Things may yet someday come to a partition. But there are a large number of reasons why that would be an awkward, unfortunate, and profoundly dangerous result. Because Slow Joe is looking for easy solutions in Iraq that redound to his political credit in D.C., he's overlooking or under-appreciating those risks (which include handing a huge victory to Iran on a silver platter and creating an enormous rift that could potentially lead to military conflict involving America's strategic ally Turkey). Ultimately, "Biden-Brownback" — toothless though it is — can't be seen as anything but indirect promotion of partition. And the U.S. Congress, in the guise of Slow Joe Biden, ought not be in the business of promoting that result, directly or indirectly.

Biden, though, wants to have his cake and eat it too. He — and here again, he's joined by the earnest but thoroughly naïve Sam Brownback — wants to claim some broad bipartisan achievement by the Congress in bringing about a change in course. But they know they wouldn't have picked up all of those Republican votes if they were candid about their real intended direction — toward not genuine federalism, but effective partition. So that's why you have the silly spectacle of Biden writing an op-ed insisting that what's really important is the fig leaf, and that all the naked partition ambition behind it should be ignored — and then blaming Dubya when members of his own party refuse to play along.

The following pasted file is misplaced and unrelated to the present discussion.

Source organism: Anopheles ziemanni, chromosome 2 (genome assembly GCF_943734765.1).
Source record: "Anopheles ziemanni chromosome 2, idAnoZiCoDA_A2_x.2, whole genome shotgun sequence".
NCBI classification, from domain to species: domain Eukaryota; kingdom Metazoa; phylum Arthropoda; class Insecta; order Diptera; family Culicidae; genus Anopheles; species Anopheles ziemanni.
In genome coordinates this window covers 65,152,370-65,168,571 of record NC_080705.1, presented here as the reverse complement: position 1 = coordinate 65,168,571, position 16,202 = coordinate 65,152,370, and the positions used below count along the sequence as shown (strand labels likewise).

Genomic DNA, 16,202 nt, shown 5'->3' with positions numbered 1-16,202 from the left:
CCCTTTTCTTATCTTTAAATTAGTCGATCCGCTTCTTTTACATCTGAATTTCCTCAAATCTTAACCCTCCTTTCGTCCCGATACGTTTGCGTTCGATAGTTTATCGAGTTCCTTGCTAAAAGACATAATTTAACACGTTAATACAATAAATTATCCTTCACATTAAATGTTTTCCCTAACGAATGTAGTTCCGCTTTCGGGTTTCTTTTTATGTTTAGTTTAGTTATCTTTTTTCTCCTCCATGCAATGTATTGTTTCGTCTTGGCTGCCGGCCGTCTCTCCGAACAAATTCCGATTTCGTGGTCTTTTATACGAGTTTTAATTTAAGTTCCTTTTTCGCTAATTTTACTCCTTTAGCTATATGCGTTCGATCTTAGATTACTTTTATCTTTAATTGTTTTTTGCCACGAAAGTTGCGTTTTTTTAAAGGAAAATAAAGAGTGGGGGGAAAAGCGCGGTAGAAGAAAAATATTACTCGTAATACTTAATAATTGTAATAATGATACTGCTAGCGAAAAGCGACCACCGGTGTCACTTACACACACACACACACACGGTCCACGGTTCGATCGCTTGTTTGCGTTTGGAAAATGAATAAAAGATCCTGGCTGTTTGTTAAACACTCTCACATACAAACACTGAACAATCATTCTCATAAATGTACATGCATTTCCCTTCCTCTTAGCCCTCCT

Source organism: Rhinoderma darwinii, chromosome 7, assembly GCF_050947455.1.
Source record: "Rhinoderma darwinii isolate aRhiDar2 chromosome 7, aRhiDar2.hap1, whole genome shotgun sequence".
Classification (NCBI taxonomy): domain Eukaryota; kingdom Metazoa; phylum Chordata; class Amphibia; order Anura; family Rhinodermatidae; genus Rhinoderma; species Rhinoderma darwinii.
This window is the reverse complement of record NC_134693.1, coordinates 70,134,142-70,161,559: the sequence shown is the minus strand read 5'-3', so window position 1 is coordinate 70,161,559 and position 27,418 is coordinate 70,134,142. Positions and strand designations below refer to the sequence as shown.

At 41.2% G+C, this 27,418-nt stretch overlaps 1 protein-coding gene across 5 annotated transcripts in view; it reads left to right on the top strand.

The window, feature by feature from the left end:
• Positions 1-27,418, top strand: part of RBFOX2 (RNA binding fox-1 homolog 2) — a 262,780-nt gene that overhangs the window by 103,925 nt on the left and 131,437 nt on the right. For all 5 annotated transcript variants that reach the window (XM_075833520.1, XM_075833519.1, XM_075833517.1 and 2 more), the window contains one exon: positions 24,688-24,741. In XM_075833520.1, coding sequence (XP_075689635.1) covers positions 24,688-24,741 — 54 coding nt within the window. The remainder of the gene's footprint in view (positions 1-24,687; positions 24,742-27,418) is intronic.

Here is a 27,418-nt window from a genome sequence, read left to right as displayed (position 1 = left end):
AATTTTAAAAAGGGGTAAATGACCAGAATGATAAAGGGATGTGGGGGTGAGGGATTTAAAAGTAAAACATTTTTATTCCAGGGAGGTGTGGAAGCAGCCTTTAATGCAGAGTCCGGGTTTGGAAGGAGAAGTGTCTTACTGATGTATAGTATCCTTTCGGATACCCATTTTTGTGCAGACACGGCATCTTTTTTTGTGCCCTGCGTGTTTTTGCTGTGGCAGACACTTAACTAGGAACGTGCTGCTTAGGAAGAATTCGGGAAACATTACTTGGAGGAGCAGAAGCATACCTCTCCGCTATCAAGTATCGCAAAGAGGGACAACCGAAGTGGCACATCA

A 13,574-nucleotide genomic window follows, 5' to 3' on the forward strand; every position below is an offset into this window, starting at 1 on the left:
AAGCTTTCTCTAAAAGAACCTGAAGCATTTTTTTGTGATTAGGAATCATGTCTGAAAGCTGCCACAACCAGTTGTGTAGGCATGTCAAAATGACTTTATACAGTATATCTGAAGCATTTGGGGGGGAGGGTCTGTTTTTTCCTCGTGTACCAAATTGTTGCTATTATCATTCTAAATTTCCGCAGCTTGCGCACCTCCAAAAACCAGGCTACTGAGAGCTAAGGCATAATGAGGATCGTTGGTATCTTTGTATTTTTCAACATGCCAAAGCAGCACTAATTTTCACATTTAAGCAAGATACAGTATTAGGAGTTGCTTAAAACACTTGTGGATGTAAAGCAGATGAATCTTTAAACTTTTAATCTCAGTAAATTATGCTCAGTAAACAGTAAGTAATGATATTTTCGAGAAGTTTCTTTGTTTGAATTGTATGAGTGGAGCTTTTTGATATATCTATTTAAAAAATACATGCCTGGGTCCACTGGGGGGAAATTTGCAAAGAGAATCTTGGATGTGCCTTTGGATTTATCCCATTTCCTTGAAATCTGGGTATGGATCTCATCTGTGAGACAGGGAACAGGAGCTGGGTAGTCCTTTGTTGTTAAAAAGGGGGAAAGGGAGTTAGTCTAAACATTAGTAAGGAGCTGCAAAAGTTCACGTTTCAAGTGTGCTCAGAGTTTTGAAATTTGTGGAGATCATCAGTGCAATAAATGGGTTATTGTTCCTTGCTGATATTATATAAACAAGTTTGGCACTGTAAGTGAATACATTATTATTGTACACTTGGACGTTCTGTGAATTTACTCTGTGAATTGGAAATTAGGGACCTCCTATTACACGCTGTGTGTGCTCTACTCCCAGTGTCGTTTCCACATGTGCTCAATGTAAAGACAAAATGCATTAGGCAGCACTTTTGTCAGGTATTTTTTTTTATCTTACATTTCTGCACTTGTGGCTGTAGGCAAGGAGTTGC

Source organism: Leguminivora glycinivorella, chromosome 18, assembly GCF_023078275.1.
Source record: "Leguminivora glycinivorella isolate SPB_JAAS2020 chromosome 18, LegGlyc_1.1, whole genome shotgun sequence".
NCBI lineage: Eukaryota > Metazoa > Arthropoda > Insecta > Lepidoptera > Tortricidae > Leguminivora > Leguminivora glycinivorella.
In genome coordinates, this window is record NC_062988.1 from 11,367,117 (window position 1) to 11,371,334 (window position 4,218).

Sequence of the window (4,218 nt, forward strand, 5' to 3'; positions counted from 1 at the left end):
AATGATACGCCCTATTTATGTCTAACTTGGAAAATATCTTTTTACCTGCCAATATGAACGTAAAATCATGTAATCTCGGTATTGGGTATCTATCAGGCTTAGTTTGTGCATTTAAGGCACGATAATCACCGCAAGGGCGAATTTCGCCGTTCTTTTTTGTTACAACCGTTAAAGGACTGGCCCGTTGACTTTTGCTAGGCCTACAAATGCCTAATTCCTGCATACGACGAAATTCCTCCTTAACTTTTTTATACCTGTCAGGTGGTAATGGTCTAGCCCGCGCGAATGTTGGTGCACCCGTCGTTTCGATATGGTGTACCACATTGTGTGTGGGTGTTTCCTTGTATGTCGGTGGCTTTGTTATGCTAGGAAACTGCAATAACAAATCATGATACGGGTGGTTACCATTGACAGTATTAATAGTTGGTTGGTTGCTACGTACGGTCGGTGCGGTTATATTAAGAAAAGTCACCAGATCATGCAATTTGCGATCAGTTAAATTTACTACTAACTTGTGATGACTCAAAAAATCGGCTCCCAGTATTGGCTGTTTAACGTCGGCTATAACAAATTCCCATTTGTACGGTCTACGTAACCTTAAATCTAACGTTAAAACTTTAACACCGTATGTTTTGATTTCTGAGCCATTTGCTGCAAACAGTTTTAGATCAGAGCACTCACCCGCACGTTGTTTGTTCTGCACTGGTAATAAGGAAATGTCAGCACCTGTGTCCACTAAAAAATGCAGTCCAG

UPDATE (Thu Oct 4 @ 9:30am): In this WaPo op-ed, David Ignatius seems to be saying the same thing I've been trying to say, with some additional supporting historical details.

Posted by Beldar at 12:43 AM in 2008 Election, Global War on Terror, Politics (2007) | Permalink


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(1) Boyd made the following comment | Oct 3, 2007 9:42:16 AM | Permalink

"But they know they wouldn't have picked up all of those Republican votes if they were candid about their real intended direction — toward not genuine federalism, but effective partition."

So, are you saying that the 26 Republican Senators who voted for this are too stupid to recognize the partition hiding under the federalism rhetoric?

Not that I necessarily believe that there aren't a lot of stupid Senators, but I just want to be sure I understand what you're saying here.

(2) cboldt made the following comment | Oct 3, 2007 9:53:20 AM | Permalink

I think Biden's amendment is more in the nature of predictive than formative.